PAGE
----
Beta & Gamma: The Outcast Beta: Russell in “Up!”

Beta & Gamma Characters and Hybrids: Alternatives to Alphas Part 4: The Outcast Beta – Russell in “Up!”

Outcast BetaWhat about a well-meaning beta character who is so seriously flawed that he almost seems beyond hope? Consider Russell (The Outcast Beta) from the recent animated film Up! Much has been made of the story of Carl and Ellie in the first ten minutes of the film (if you don’t get a lump in your throat, check your pulse, you may be dead) and of the complexity of character of the widowed Carl. However, Russell, the “wilderness explorer” [boy scout like character] who hopes to use him to earn a caring for the elderly merit badge, has central value to the story.

Russell is from a broken home, with an absentee father.

Indeed, a primary motivation for Russell’s trying so hard to excel as a scout is that it’s one of the few ways he thinks he can “earn” his father’s attention and approval. For all his time with the scouts, he’s never been camping, even with any of the other scouts (possibly a sign, along with his extremely forward, almost abrasive approach with Carl, of a lack of social skills and his general non-acceptance by others). Russell’s a true beta-male. However, first impressions notwithstanding, he turns out to be quite a resourceful.. In a sense, Russell lets his cluelessness work for him. He often thinks outside the proverbial box because he doesn’t know where the box is located to begin with.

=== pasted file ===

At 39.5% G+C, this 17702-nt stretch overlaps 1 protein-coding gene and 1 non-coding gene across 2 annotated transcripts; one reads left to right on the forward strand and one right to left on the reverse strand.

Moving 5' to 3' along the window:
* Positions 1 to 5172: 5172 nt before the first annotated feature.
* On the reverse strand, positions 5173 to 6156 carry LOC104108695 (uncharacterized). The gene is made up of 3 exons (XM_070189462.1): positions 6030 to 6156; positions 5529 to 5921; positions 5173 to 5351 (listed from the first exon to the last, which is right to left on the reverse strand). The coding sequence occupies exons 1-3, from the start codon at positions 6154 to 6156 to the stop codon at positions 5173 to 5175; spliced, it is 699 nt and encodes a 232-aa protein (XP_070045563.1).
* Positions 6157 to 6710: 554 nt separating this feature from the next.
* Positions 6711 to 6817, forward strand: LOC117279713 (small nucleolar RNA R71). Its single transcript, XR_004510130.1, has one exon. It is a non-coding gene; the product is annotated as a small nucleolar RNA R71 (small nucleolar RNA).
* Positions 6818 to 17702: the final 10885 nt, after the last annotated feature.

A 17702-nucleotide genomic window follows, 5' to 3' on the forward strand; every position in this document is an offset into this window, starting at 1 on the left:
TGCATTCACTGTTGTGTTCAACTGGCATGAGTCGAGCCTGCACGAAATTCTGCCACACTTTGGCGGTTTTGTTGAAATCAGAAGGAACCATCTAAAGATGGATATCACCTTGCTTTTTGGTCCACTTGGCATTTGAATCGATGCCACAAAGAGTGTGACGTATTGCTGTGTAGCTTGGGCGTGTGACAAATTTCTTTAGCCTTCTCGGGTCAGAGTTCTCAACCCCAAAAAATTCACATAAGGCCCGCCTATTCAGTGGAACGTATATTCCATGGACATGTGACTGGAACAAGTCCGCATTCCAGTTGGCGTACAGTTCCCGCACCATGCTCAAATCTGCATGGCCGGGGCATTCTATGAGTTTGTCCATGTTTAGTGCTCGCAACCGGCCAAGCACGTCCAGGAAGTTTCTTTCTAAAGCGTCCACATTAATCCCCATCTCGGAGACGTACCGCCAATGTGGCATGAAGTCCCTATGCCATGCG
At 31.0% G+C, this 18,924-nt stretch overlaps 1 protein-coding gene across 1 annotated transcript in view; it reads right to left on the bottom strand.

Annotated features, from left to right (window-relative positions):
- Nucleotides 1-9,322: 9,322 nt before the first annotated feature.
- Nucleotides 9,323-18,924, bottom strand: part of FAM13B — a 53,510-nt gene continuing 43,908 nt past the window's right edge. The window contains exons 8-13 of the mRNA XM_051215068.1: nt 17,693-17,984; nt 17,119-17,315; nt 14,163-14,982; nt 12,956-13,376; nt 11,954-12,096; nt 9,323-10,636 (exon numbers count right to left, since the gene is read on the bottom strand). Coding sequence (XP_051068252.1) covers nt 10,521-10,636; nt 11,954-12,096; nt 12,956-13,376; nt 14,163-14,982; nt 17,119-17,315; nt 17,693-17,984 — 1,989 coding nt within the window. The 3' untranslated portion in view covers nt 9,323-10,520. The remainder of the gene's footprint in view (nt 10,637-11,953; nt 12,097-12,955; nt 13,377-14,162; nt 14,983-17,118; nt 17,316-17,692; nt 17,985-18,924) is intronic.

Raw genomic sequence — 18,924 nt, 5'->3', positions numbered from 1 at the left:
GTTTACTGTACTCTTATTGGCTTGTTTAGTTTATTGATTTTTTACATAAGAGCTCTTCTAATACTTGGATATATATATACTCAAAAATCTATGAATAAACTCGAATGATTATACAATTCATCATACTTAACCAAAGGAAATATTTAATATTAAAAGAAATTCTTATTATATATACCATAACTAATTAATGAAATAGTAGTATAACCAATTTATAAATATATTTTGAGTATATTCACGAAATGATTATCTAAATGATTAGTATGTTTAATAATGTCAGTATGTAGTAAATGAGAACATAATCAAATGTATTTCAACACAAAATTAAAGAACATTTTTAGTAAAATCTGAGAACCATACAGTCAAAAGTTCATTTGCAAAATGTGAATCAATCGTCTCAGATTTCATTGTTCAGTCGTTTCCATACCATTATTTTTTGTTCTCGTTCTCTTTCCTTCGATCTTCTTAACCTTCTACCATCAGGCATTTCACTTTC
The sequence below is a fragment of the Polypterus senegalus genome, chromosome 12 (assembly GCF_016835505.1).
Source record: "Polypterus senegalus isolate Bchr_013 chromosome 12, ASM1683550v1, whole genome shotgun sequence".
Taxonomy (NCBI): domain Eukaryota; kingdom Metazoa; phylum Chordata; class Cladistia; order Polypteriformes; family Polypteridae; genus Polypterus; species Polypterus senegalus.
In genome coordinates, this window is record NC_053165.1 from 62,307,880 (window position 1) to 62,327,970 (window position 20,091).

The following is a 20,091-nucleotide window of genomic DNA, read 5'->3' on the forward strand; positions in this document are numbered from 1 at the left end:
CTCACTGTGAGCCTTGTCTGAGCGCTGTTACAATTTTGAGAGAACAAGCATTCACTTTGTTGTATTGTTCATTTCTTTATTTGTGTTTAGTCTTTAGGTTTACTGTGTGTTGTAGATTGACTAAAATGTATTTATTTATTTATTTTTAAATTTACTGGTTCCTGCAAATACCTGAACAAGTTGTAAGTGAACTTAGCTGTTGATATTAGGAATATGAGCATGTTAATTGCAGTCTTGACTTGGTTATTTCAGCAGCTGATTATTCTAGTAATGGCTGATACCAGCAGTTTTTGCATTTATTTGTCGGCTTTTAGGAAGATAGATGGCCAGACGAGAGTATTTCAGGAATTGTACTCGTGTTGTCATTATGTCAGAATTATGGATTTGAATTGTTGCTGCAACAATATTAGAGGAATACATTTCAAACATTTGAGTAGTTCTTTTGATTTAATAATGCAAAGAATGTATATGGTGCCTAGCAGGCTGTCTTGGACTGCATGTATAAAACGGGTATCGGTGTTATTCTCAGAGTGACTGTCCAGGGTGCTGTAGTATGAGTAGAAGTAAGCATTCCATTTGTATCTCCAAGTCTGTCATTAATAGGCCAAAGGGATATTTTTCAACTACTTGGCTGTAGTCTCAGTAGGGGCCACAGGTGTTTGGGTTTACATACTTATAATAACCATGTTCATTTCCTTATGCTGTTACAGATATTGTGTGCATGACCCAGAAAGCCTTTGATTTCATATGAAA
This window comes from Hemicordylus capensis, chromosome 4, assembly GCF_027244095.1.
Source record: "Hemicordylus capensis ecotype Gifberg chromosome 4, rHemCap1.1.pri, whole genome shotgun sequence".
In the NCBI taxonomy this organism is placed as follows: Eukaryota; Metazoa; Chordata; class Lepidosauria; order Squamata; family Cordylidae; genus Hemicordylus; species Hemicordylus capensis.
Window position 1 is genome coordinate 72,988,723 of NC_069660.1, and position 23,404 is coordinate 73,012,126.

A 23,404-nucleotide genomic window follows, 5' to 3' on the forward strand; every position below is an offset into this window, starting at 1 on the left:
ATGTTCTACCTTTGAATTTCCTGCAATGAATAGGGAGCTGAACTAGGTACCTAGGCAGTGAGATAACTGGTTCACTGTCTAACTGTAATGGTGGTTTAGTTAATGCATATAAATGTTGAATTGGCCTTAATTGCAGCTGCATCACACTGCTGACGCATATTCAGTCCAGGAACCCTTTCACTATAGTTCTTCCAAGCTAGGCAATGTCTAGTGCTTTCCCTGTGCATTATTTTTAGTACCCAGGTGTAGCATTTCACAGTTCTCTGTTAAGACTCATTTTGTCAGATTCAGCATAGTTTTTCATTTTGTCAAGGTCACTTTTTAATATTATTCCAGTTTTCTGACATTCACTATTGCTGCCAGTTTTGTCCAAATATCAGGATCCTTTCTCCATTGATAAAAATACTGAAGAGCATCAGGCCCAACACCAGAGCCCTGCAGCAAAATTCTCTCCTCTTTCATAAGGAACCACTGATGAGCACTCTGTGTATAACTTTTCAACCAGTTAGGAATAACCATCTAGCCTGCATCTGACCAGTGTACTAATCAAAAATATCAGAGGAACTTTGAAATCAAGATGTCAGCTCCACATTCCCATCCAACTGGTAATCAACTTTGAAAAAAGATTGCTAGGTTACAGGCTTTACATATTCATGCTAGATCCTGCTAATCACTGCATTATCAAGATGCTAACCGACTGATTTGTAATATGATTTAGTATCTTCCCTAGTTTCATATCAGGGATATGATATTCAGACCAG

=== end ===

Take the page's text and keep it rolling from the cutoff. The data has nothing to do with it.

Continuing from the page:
When Carl is knocked unconscious in the early stages of the house’s flight, Russell, utilizes a GPS system and single handedly guides the flying house safely from New York City to its intended destination in the Amazon. When the house can’t land properly, it’s Russell who, with ropes and a garden hose, devises a system to haul the house along with them as they travel on foot. When they’re attacked by some trained dogs who fly airplanes, its Russell who thinks to distract the dogs with an imaginary squirrel. When Carl abandons a helpless bird that’s relied on him for protection, Russell commandeers several balloons used to hold the house aloft and, propelled by a leaf blower, goes off to rescue the bird on his own, shaming Carl into chasing after him and joining the rescue.

Russell doesn’t save the day single-handed by any means. However, like Suzy and Thornhill, he demonstrates that, in times of crisis, a beta character can be far more intriguing than an alpha in proving his or her core attributes while defeating a far more powerful opponent. Try creating that kind of tension with an alpha, male or female. If, in Russell’s case, it took more hands than his alone to save the day, it only goes to show how, when a team of betas get together they can be more than an equal to any alpha character.

The following two tabs change content below.

G. H. McCallum

G. H. McCallum is author of the Reggie Stone series, the first of which, Walking Backwards for Christmas: A Tale of Woe from Soggyhall, was released on 12 December 2014; look for the second, The Bluebottle Boys, in late spring of 2016. He blogs principally on the 1960s, Victoriana and magic realism.